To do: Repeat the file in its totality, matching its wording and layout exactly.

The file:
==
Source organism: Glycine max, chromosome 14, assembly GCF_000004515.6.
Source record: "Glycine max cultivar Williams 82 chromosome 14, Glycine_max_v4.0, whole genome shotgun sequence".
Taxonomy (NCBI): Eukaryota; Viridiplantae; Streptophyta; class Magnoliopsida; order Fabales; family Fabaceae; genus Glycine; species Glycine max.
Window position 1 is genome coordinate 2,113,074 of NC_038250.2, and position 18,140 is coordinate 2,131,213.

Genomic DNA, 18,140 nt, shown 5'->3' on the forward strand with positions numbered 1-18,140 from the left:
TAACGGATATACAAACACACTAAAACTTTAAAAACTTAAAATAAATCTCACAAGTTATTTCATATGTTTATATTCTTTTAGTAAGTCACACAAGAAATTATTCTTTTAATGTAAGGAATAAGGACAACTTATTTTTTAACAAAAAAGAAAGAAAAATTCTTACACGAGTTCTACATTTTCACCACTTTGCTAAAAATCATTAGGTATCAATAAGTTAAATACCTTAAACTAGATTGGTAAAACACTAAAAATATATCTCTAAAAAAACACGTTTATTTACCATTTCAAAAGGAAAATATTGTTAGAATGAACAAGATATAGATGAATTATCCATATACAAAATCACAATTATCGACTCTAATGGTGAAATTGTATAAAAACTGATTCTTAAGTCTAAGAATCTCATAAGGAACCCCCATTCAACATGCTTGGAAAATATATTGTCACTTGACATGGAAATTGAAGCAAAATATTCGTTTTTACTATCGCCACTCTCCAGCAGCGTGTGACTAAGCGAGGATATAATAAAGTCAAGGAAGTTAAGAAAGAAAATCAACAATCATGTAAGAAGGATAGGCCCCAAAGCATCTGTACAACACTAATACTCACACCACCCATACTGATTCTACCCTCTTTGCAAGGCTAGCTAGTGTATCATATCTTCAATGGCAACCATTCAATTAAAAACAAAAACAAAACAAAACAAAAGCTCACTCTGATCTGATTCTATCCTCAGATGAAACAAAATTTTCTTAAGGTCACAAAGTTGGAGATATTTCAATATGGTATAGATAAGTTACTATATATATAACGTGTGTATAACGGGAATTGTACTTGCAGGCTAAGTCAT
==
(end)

Source organism: Glycine max, chromosome 14, assembly GCF_000004515.6.
Source record: "Glycine max cultivar Williams 82 chromosome 14, Glycine_max_v4.0, whole genome shotgun sequence".
Taxonomy (NCBI): Eukaryota; Viridiplantae; Streptophyta; class Magnoliopsida; order Fabales; family Fabaceae; genus Glycine; species Glycine max.
Window position 1 is genome coordinate 2,113,074 of NC_038250.2, and position 18,140 is coordinate 2,131,213.

Genomic DNA, 18,140 nt, shown 5'->3' on the forward strand with positions numbered 1-18,140 from the left:
TAACGGATATACAAACACACTAAAACTTTAAAAACTTAAAATAAATCTCACAAGTTATTTCATATGTTTATATTCTTTTAGTAAGTCACACAAGAAATTATTCTTTTAATGTAAGGAATAAGGACAACTTATTTTTTAACAAAAAAGAAAGAAAAATTCTTACACGAGTTCTACATTTTCACCACTTTGCTAAAAATCATTAGGTATCAATAAGTTAAATACCTTAAACTAGATTGGTAAAACACTAAAAATATATCTCTAAAAAAACACGTTTATTTACCATTTCAAAAGGAAAATATTGTTAGAATGAACAAGATATAGATGAATTATCCATATACAAAATCACAATTATCGACTCTAATGGTGAAATTGTATAAAAACTGATTCTTAAGTCTAAGAATCTCATAAGGAACCCCCATTCAACATGCTTGGAAAATATATTGTCACTTGACATGGAAATTGAAGCAAAATATTCGTTTTTACTATCGCCACTCTCCAGCAGCGTGTGACTAAGCGAGGATATAATAAAGTCAAGGAAGTTAAGAAAGAAAATCAACAATCATGTAAGAAGGATAGGCCCCAAAGCATCTGTACAACACTAATACTCACACCACCCATACTGATTCTACCCTCTTTGCAAGGCTAGCTAGTGTATCATATCTTCAATGGCAACCATTCAATTAAAAACAAAAACAAAACAAAACAAAAGCTCACTCTGATCTGATTCTATCCTCAGATGAAACAAAATTTTCTTAAGGTCACAAAGTTGGAGATATTTCAATATGGTATAGATAAGTTACTATATATATAACGTGTGTATAACGGGAATTGTACTTGCAGGCTAAGTCAT